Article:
Notes on a similar scandal: the 2002 A-level fiasco
Ofqual has important questions to answer about its role in the English GCSE fiasco, according to the man who led the official inquiry into the country's last major exam grading scandal. Sir Mike Tomlinson (pictured) scrutinised the actions of the former Qualifications and Curriculum Authority (QCA) when he reported on the A-level grading controversy of 2002 and believes the same should now happen with its successor exams regulator.
The ex-chief schools inspector said that Ofqual, which published its own report last Friday, has left "a whole series of questions" unanswered. "It is always a problem if the body that investigates the issue might have played a part in creating the issue," he said.
"The question that has not been answered that was key in the A-level inquiry is: 'What advice and guidance did the regulator give the exam boards?'," he continued. "I can't believe they gave none. And to what extent was that advice influential in the grade boundary decisions?"
The questions came as a former principal GCSE English examiner for AQA, the exam board at the centre of the controversy, claimed that his recommendations on grade boundaries on an earlier qualification had been "routinely ignored".
Sir Mike said the A-level scandal - which led to the sacking of QCA chairman Sir William Stubbs and contributed to the resignation of Estelle Morris as education secretary - was "very similar" to this year's controversy. Both were triggered by schools being presented with unexpectedly low grades for new modular exams, which had at one point threatened serious grade inflation.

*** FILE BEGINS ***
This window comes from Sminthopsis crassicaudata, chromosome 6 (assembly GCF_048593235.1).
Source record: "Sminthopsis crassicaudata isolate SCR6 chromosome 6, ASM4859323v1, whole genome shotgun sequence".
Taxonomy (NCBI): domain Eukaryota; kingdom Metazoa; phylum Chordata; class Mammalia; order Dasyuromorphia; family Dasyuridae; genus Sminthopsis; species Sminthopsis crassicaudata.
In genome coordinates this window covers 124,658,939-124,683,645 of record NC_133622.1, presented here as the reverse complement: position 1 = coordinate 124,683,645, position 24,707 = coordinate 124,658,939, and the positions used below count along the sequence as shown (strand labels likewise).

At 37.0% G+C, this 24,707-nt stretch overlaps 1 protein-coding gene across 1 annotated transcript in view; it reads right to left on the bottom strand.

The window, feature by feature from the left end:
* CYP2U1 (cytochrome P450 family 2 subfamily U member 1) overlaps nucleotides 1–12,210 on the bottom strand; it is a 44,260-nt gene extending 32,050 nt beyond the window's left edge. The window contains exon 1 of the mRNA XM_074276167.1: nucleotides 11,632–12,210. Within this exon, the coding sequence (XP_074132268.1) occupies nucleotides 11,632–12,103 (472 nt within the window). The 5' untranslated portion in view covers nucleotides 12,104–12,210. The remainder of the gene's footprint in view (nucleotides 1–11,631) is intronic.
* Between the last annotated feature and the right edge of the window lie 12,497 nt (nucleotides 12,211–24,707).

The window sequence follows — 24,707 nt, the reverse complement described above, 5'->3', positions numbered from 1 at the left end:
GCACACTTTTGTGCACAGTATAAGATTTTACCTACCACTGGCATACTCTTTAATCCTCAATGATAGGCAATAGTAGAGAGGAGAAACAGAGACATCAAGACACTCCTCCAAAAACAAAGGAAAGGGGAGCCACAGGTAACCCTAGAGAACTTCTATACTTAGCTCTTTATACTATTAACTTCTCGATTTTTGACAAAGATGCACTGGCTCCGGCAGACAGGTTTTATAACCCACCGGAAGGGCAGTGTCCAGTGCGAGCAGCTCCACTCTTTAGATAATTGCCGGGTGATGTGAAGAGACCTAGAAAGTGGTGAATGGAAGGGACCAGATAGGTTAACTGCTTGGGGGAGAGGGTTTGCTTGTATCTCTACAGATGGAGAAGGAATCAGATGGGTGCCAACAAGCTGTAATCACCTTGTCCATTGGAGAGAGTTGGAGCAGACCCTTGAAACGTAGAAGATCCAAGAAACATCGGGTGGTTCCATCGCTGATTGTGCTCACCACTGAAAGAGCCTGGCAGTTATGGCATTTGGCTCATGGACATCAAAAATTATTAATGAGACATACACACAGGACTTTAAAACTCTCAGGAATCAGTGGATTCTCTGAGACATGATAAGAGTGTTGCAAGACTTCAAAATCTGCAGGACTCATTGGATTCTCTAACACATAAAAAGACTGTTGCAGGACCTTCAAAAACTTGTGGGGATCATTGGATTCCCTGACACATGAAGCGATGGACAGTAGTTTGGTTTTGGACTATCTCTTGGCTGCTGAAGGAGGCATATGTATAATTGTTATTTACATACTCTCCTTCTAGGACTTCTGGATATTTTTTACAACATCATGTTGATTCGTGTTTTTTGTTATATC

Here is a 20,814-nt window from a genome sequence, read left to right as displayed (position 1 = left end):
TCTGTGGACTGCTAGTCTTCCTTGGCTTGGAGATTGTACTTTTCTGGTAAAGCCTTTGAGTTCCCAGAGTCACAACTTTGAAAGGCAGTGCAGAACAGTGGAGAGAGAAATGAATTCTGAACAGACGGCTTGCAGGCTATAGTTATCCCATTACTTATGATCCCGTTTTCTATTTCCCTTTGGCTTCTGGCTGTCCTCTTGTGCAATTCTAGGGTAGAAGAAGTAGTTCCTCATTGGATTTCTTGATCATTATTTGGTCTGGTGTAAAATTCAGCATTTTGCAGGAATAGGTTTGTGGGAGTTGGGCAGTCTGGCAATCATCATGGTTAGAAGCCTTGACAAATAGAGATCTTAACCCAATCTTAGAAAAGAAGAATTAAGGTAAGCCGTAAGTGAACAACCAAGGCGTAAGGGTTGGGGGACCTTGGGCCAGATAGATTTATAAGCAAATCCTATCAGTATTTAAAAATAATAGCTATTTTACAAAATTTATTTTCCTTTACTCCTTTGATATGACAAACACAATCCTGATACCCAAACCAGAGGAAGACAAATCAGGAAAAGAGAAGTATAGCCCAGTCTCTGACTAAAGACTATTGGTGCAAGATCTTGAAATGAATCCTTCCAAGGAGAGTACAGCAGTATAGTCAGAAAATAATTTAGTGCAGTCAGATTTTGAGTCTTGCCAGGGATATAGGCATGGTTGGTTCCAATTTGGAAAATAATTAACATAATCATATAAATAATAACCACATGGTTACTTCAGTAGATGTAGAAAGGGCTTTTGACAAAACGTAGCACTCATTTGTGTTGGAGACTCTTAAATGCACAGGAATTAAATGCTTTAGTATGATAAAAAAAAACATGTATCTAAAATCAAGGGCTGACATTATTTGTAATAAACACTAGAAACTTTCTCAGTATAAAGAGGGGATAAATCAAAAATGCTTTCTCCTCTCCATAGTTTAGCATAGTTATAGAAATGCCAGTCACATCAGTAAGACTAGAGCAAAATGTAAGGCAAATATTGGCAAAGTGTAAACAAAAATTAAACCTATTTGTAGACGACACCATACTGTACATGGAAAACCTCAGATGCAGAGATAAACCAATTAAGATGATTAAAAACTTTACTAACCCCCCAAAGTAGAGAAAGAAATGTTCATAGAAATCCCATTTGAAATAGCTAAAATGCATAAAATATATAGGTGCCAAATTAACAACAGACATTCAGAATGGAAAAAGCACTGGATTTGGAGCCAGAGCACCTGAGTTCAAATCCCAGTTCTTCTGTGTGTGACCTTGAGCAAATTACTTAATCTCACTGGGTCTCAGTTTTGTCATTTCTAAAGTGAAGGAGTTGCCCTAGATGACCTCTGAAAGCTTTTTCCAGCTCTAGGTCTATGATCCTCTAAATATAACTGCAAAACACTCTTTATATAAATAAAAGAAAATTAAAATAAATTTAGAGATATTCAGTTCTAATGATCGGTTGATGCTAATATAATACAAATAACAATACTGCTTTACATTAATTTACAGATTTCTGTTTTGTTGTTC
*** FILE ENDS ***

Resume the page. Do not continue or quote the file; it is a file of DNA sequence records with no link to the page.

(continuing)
Sir Mike said that Ofqual - which insists June's English GCSE grades are correct - now has to explain what it did in January when it has admitted that grade boundaries were "too generous". "If the regulator was right (with grade boundaries) in summer, where were they in January?" he asked.
He said another crucial question was what chief examiners' views were on any advice or guidance handed down from Ofqual about setting the summer grade boundaries for English GCSEs. "They would be the same chief examiners that operated in January," he said. "Were they happy with and willing to go along with the guidance?"
John Nield, a principal examiner for the previous English GCSE who left AQA in February, claimed that senior examiners at the board had regularly had their grade boundary judgements disregarded in recent years.
"My own recommendations, when I was a principal examiner, were routinely ignored in the past two or three years," he wrote in an open letter to Ofqual chief regulator Glenys Stacey.
An AQA spokesperson said Mr Nield was entitled to his opinion. "Without more details we can't comment on why he feels some of his contributions were not accepted by his examiner colleagues," she added.
For more stories on the GCSE grading controversy, go to bit.lyRtjxkw.